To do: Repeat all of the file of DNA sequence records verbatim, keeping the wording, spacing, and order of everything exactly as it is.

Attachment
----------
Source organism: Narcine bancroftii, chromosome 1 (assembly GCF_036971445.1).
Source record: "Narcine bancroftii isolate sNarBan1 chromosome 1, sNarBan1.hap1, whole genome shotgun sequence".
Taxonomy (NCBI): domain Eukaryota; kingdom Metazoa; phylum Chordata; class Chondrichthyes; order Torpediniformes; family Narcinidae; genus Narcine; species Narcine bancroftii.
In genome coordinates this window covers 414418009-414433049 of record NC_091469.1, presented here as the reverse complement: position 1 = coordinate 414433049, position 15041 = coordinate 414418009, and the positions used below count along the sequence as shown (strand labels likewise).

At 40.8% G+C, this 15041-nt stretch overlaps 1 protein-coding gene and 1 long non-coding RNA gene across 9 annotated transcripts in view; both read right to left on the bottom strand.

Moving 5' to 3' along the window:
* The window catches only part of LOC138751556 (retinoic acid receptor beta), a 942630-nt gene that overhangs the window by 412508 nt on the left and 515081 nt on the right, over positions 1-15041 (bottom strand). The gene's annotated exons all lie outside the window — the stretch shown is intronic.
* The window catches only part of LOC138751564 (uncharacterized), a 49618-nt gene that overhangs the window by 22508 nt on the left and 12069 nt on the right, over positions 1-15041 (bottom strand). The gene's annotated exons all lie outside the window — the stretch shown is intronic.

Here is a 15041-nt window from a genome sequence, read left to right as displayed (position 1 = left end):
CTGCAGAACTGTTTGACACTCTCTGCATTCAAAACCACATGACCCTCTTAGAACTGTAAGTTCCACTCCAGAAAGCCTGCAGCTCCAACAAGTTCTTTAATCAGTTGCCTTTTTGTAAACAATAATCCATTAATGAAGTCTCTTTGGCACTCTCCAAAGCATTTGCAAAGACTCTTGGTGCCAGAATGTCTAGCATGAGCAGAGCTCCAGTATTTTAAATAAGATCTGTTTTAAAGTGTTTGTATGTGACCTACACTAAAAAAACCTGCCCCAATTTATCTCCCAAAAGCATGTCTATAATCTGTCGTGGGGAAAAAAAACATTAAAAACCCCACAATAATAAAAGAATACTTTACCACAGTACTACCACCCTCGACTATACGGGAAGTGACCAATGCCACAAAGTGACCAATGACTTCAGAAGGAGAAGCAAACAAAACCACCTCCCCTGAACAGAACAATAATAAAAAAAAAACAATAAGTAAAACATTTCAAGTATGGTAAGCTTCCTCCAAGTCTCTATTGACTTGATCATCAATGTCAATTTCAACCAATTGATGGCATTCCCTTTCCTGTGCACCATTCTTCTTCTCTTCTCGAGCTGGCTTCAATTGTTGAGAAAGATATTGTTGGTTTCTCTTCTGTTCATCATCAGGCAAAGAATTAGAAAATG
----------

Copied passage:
Source organism: Narcine bancroftii, chromosome 1 (assembly GCF_036971445.1).
Source record: "Narcine bancroftii isolate sNarBan1 chromosome 1, sNarBan1.hap1, whole genome shotgun sequence".
Taxonomy (NCBI): domain Eukaryota; kingdom Metazoa; phylum Chordata; class Chondrichthyes; order Torpediniformes; family Narcinidae; genus Narcine; species Narcine bancroftii.
In genome coordinates this window covers 414418009-414433049 of record NC_091469.1, presented here as the reverse complement: position 1 = coordinate 414433049, position 15041 = coordinate 414418009, and the positions used below count along the sequence as shown (strand labels likewise).

At 40.8% G+C, this 15041-nt stretch overlaps 1 protein-coding gene and 1 long non-coding RNA gene across 9 annotated transcripts in view; both read right to left on the bottom strand.

Moving 5' to 3' along the window:
* The window catches only part of LOC138751556 (retinoic acid receptor beta), a 942630-nt gene that overhangs the window by 412508 nt on the left and 515081 nt on the right, over positions 1-15041 (bottom strand). The gene's annotated exons all lie outside the window — the stretch shown is intronic.
* The window catches only part of LOC138751564 (uncharacterized), a 49618-nt gene that overhangs the window by 22508 nt on the left and 12069 nt on the right, over positions 1-15041 (bottom strand). The gene's annotated exons all lie outside the window — the stretch shown is intronic.

Here is a 15041-nt window from a genome sequence, read left to right as displayed (position 1 = left end):
CTGCAGAACTGTTTGACACTCTCTGCATTCAAAACCACATGACCCTCTTAGAACTGTAAGTTCCACTCCAGAAAGCCTGCAGCTCCAACAAGTTCTTTAATCAGTTGCCTTTTTGTAAACAATAATCCATTAATGAAGTCTCTTTGGCACTCTCCAAAGCATTTGCAAAGACTCTTGGTGCCAGAATGTCTAGCATGAGCAGAGCTCCAGTATTTTAAATAAGATCTGTTTTAAAGTGTTTGTATGTGACCTACACTAAAAAAACCTGCCCCAATTTATCTCCCAAAAGCATGTCTATAATCTGTCGTGGGGAAAAAAAACATTAAAAACCCCACAATAATAAAAGAATACTTTACCACAGTACTACCACCCTCGACTATACGGGAAGTGACCAATGCCACAAAGTGACCAATGACTTCAGAAGGAGAAGCAAACAAAACCACCTCCCCTGAACAGAACAATAATAAAAAAAAAACAATAAGTAAAACATTTCAAGTATGGTAAGCTTCCTCCAAGTCTCTATTGACTTGATCATCAATGTCAATTTCAACCAATTGATGGCATTCCCTTTCCTGTGCACCATTCTTCTTCTCTTCTCGAGCTGGCTTCAATTGTTGAGAAAGATATTGTTGGTTTCTCTTCTGTTCATCATCAGGCAAAGAATTAGAAAATG